Monday, June 20, 2016

Fight

Ashke and I had a fight on Saturday. It was hot and we both were cranky. It was at the end of our ride and Ashke really wanted to be done. I told him, like I always do, that I just wanted a spiral circle to the left with a leg yield to the rail and we would be done. Instead, I got a falling in circle, then a brace with his head thrown up in the air and stiff front legs, cross canter behind. It threw me right back into where we were a year ago, trying to work on the canter.

I was a tad bit frustrated and once again verbally told Ashke what I was looking for, and again he gave me the exact same thing. It might have just been coincidence that he can maintain the lead around the far end of the arena just fine, but can't continue on the same lead at the end of the arena where the tie rack is, since he consistently asked every time we went past the tie rack to be done, but I am thinking he was finished and didn't want to continue.

I broke it down for him, asking for the canter along the long sides of the arena, with a downward transition and trotting around the short end. It took several times around the arena before he was doing that with some bend (rather than counter bend) and then we got one final circle all the way around the ring without breaking gait and with him at least trying to bend properly a little bit.

When I got off him (wasn't going to try walking him dry - wanted to hose him off) he stood at the tie rail with his head down, completely exhausted. I was too. It's hard work to push past your limitations and to not let the past dictate the future. Doing this stuff is hard work for both of us and it makes me feel like a bully to push him past it. However, I am not going to continue to treat him like he is incapable of accomplishing a balanced canter with contact for a full circuit of the arena, especially when he can go 20 miles through the heat, the altitude change, and varied gaits and come home still raring to go. An hour of w/t/c with plenty of breaks inbetween is not too much too ask.

The argument carried over on Sunday, just a little bit. He was fine in the arena, but I didn't ask for a whole lot (it was much hotter on Sunday) and after a decent w/t/c ride, we went outside to ride the edges of the property (during which we tried out a new pair of Back Country boots) and then play with the obstacles. He wanted nothing to do with any of the obstacles, spooking sharply at everything, refusing to back at the gate, and turning his head to stare at the horses still in turnout rather than paying attention. We backed half way across the field until he decided to pay attention to me rather than the other horses. (It did take a slap on his neck to break him away from whoever was out). I think, in hindsight, the boots were an issue. He does better without. I am going to see if Dr D can evaluate how he moves in the boots before I decide which way I am going to jump on the boots vs shoeing.

Tonight, I will arena ride again and hope that cooler heads prevail. It's supposed to be much cooler today, and I am hoping that results in better riding conditions. At some point, he has to become a grown up horse and understand that arena work has as much importance in our lives as being on trail. I also need to figure out how to deal with him unemotionally, how to ignore the slight hesitation as we approach the tie rail, how to motivate him to go forward without getting angry about it. I've mostly figured out how to do it with T, now I have to figure out how to do it with Ashke.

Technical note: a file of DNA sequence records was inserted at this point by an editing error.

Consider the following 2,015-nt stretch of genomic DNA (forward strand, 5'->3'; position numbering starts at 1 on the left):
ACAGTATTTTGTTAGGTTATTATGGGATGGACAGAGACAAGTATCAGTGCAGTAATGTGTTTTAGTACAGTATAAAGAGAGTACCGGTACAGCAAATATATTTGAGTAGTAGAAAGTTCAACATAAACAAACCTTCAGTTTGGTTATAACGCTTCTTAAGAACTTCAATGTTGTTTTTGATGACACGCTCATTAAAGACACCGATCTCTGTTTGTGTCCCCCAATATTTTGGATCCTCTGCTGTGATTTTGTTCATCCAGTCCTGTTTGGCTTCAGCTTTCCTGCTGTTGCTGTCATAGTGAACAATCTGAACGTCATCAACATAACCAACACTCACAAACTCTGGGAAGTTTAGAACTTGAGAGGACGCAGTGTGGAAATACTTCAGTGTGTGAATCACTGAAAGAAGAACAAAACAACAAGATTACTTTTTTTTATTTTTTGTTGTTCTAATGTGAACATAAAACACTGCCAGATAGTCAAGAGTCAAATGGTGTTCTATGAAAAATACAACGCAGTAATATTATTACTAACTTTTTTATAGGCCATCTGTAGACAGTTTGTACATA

3 comments:

  1. Try anticipating that slight hesitation instead of ignoring it. He's pulling a green horse stunt and he's not a greenie anymore. Every once in awhile Gracie will try this when she doesn't feel like riding in the arena (as you know, she is just like your boy in that she prefers to be out and about! :) ) Nudge him with a heel about a stride or two before he hesitates at the tie rail, either into a higher gear in the same gait (from canter to extended canter/hand gallop) or even request an upward transition into the next gait (trot to canter). If he doesn't respond to a slight heel nudge, immediately tap him on the shoulder with the dressage whip. He might give you an angry tail swish or pin his ears, but praise him the second he obeys your request and soften your fingers slightly on the inside rein as a subtle "give" to his response. I guarantee he'll stop hesitating at the tie rail within the same session! :) Best of luck tonight; I hope the weather gives you a break from the heat!

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    1. I would have to carry a dressage whip . . . which makes him unable to relax at all. If he is being laggy all I have to do is pick up the dressage whip for exactly 4.2 seconds and I have a very forward, very tense horse, at which point I drop the whip and work on getting him to relax.

      That said, I take your point and know I need to ride every step. It makes him cranky to have my leg on, which we are working through, and cranky to have to canter with contact, but as long as I keep riding, it should get better. He is making strides . . . I'll have to see if I can get J to come out and video one of these days.

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  2. One thing to remember is that the dressage work is very different from riding the trails. Dressage is like weight lifting and uses the muscles differently. So just because he has trail stamina doesn't mean it translates one for one. However if he is capable of doing a collected canter for a full circuit of the arena then it is not unreasonable of you to ask for it, and insist until you get it.

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